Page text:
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I think for me, I was able to leave Weinstein’s hotel room that day because I had entered as an actor but also as a writer/creator.Of those dual personas in me—actor and writer—it was the writer who stood up and walked out.Hollywood was, of course, a rude awakening to that kind of idealism.I quickly realized that a large portion of the town functioned inside a soft and sometimes literal trafficking or prostitution of young women (a commodity with an endless supply and an endless demand).Because the writer knew that even if this very powerful man never gave her a job in any of his films, even if he blacklisted her from other films, she could make her own work on her own terms and thus keep a roof over her head.I’m telling this story because in the heat surrounding these brave admissions, it’s important to think about the economics of consent.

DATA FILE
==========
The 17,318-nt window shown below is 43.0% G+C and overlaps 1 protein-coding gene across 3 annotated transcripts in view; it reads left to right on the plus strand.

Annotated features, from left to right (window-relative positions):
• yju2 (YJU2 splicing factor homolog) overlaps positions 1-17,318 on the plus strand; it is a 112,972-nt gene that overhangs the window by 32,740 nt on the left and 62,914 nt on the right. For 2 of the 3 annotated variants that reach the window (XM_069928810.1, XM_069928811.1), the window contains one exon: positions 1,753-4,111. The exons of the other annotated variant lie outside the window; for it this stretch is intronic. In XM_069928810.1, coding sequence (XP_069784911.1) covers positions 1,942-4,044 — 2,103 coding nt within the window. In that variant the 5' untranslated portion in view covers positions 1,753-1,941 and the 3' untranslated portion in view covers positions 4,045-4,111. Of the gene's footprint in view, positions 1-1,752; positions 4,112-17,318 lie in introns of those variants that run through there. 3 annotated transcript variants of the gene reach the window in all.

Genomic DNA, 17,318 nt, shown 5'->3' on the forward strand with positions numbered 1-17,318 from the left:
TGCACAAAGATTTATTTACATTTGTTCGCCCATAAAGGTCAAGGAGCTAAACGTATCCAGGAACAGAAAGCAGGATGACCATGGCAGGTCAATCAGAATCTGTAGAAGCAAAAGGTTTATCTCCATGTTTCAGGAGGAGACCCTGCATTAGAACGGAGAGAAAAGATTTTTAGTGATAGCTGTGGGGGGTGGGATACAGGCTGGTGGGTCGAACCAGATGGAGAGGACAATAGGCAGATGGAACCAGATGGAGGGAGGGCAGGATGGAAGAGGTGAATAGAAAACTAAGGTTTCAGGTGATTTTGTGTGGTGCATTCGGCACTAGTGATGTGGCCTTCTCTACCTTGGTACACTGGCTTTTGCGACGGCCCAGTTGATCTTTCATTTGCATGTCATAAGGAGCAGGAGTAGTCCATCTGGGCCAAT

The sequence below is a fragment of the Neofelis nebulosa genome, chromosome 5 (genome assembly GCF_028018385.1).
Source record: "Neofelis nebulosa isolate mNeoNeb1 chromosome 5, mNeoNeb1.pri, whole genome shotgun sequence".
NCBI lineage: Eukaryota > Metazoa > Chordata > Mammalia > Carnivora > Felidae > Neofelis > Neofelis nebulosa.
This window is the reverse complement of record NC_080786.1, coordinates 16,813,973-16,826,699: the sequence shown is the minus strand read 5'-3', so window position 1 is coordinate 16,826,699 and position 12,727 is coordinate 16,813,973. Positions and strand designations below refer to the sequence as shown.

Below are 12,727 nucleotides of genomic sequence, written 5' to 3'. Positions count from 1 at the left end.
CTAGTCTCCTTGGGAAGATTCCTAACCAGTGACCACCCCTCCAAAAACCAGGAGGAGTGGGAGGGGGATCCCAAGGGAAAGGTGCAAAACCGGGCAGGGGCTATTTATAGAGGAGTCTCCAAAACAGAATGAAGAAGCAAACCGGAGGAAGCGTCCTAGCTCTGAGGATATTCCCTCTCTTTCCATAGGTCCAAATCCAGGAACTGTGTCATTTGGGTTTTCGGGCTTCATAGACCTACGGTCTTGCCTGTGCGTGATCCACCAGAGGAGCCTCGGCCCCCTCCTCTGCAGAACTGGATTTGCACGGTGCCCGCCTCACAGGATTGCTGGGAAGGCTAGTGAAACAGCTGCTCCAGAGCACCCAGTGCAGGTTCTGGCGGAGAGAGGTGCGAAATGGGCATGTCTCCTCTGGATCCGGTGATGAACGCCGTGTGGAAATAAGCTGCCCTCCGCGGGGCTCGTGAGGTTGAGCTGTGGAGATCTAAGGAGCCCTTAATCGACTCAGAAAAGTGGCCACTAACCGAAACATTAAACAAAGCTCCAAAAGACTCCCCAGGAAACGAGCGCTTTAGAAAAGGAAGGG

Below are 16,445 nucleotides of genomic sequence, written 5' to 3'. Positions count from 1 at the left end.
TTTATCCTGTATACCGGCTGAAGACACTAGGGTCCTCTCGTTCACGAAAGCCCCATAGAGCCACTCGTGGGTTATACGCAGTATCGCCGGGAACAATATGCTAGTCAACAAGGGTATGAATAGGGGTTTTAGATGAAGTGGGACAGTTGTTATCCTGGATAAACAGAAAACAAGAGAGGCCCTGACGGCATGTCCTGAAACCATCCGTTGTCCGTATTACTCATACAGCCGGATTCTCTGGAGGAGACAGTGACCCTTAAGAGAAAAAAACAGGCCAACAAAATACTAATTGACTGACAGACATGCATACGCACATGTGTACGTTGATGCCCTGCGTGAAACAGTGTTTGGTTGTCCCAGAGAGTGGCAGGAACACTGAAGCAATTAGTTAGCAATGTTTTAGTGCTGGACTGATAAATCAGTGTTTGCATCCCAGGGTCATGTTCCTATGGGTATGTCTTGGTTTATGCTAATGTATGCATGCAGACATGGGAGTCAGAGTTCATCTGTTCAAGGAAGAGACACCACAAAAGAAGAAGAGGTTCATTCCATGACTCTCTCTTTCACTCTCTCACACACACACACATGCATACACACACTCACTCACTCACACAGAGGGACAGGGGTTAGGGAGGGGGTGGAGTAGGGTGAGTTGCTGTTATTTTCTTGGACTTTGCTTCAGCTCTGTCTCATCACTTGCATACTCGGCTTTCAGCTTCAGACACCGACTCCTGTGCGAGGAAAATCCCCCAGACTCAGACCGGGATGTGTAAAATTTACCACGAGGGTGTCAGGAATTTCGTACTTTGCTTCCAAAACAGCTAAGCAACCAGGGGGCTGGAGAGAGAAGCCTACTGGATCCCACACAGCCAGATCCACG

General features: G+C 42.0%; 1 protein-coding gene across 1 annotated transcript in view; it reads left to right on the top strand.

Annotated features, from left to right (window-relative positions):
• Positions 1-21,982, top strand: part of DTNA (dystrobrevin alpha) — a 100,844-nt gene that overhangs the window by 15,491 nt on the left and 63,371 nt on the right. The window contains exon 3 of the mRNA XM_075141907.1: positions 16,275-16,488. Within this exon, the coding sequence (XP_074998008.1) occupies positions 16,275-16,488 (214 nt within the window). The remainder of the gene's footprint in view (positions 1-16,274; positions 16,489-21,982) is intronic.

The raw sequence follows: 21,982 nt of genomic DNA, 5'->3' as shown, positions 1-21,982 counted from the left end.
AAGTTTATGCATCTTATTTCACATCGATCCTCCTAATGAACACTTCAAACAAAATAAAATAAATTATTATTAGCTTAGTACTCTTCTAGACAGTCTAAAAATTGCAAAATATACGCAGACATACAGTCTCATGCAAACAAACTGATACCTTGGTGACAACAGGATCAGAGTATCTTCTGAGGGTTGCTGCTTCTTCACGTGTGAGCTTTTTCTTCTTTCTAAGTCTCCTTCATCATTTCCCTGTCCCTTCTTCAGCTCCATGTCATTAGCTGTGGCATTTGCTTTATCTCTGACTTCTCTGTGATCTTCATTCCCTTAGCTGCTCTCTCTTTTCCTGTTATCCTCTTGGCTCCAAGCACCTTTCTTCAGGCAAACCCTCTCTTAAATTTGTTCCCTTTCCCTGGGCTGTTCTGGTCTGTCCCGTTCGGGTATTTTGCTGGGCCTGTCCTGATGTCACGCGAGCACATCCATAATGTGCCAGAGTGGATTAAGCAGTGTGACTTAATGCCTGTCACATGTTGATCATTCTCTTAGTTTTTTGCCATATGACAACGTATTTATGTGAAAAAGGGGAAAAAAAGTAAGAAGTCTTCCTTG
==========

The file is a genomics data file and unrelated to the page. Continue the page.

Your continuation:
All of them are courageous, including the women who could not find a way out.It was clear that there was only one direction he wanted this encounter to go in, and that was sex or some version of an erotic exchange.I was able to gather myself together—a bundle of firing nerves, hands trembling, voice lost in my throat—and leave the room. I wept because I had gone up the elevator when I knew better. I wept because at other times in my life, under other circumstances, I had not been able to leave.Straight, white men tend to tell stories from their perspective, as one naturally does, which means the women are generally underwritten.They don’t necessarily even need names; “Bikini Babe 2” and “Blonde 4” are parts I auditioned for.
When the Harvey Weinstein story broke, I thought of something my mother told me when I was a little girl.